It seems like it’s getting harder and harder to “follow the science” these days. That’s particularly true when you’re looking for answers but those answers change depending on which scientist you ask. For example, did the novel coronavirus escape from a lab in Wuhan or is the bat soup theory more likely to be the right one? In the past couple of months, while no concrete determinations have been forthcoming, a growing number of analysts have been leaning toward the lab leak origin story. But now, a new study being released this week suggests that a variety of coronavirus strains, including the one that causes COVID, may be making the jump from bats to humans hundreds of thousands of times every year. They’ve also provided a map of the places where such transmissions are most likely to happen. (Science Journal. Content warning: They have some seriously creepy pictures of bats in that article.)
Only two new coronaviruses have spread globally the past 2 decades: SARS-CoV, which caused an outbreak of severe acute respiratory syndrome (SARS) in 2003, and SARS-CoV-2, the virus that causes COVID-19. But that may just be the tip of the iceberg of undetected infections with related viruses emerging from bats, a new paper claims. In a preprint published yesterday researchers estimate that an average of 400,000 people are likely infected with SARS-related coronaviruses every year, in spillovers that never grow into detectable outbreaks.
Although that number comes with big caveats, “It should be eye-opening to the entire scientific community that we don’t know very much about the frequency of zoonotic spillover,” says virologist Angela Rasmussen of the University of Saskatchewan, who was not involved in the work. That needs to change, she says, “because otherwise we grossly underestimate it.”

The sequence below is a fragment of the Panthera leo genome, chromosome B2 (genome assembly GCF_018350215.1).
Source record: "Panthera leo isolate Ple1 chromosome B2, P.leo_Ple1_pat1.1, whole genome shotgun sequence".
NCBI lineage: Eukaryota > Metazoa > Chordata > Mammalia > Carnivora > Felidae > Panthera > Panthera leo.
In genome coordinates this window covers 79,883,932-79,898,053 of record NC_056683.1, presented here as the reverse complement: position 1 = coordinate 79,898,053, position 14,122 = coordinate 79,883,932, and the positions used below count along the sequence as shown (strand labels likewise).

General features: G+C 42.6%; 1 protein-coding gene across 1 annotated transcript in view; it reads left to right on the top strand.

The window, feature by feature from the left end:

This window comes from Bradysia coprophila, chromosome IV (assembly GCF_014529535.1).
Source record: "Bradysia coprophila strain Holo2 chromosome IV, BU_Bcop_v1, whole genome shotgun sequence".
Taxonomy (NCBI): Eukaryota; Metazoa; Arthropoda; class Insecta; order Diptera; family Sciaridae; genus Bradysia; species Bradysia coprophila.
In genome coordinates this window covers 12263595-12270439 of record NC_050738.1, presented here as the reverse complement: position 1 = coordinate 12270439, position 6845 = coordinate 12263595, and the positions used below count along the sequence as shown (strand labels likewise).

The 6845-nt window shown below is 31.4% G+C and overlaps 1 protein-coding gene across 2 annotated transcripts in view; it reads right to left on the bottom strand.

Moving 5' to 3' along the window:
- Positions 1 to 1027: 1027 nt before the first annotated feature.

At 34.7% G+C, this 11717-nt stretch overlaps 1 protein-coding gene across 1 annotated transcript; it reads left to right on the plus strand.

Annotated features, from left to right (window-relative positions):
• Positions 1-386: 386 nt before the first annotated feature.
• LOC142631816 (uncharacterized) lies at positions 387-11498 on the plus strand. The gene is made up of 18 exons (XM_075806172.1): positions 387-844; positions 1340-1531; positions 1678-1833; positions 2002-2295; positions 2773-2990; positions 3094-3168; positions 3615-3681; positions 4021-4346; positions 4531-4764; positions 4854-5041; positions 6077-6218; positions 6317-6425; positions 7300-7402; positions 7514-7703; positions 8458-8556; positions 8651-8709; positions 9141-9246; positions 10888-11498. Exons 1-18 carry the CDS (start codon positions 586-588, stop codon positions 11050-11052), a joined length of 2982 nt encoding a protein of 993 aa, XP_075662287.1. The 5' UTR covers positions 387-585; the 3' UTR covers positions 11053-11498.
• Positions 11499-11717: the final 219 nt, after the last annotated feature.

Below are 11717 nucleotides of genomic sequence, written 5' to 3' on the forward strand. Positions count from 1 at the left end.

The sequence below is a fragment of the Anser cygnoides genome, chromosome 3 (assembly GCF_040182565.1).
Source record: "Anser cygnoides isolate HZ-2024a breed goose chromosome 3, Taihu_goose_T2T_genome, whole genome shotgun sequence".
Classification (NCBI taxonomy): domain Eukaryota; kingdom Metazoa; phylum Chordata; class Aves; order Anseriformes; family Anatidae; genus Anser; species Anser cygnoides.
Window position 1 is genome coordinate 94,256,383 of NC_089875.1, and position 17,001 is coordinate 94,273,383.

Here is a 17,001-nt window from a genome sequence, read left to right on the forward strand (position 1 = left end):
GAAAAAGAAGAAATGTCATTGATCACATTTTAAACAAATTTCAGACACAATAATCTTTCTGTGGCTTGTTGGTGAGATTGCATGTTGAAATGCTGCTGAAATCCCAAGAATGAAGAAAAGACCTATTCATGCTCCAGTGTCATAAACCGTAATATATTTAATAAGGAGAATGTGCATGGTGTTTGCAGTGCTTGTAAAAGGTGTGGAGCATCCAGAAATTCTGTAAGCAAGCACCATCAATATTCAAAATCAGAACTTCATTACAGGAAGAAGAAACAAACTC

That certainly sounds alarming at first glance, but questions were being raised about this study before it was even officially released. One factor is the identities of the study’s primary authors, Peter Daszak from the EcoHealth Alliance and Linfa Wang from Duke-NUS Medical School in Singapore. Daszak is described in the article as “a vocal advocate of the hypothesis that SARS-CoV-2 came from the wild instead of a research lab.” This makes one wonder if he approached the question with a desired outcome already in mind.
But other scientists brought up other reasons for potential skepticism. Virologist Angela Rasmussen, quoted above, goes on to note that the confidence interval on this data stretches into the hundreds of millions. Another virologist at the U.S. National Institute of Allergy and Infectious Diseases points out that “the assays used to test for antibodies can easily lead to false positives.” A third epidemiologist at the University of Toronto calls the data shaky, saying “I think if the seroprevalence estimate is way off, the whole thing collapses.”
Looking over the numbers in the summary of the study, even the layman might raise some questions. If there are nearly half a million “spillover” infections spread across most of Asia every year, how is it that we’ve only identified one place where SARS broke out and one where COVID showed up initially? Granted, the study looks at a lot of different viruses, many of which aren’t very transmissible between humans after they manage to make the initial jump, but wouldn’t the odds suggest that we’d have a lot more pandemics going at the moment if it was really all that common?
We’ll need to wait until a lot more scientists have had a chance to review this material before jumping to any conclusions. But in case you’re wondering if you’re in one of the areas where these bat-to-human transfers are the most common, there is a map on the linked page. They happen in places where bats and humans come in contact most often as you would expect. At the top of the list are southern China, Vietnam, Cambodia, and Java. Lower, but still measurable transmission rates are found in northern India, Nepal, and Myanmar. But if you can manage to avoid coming in contact with a lot of bats, you should be fine.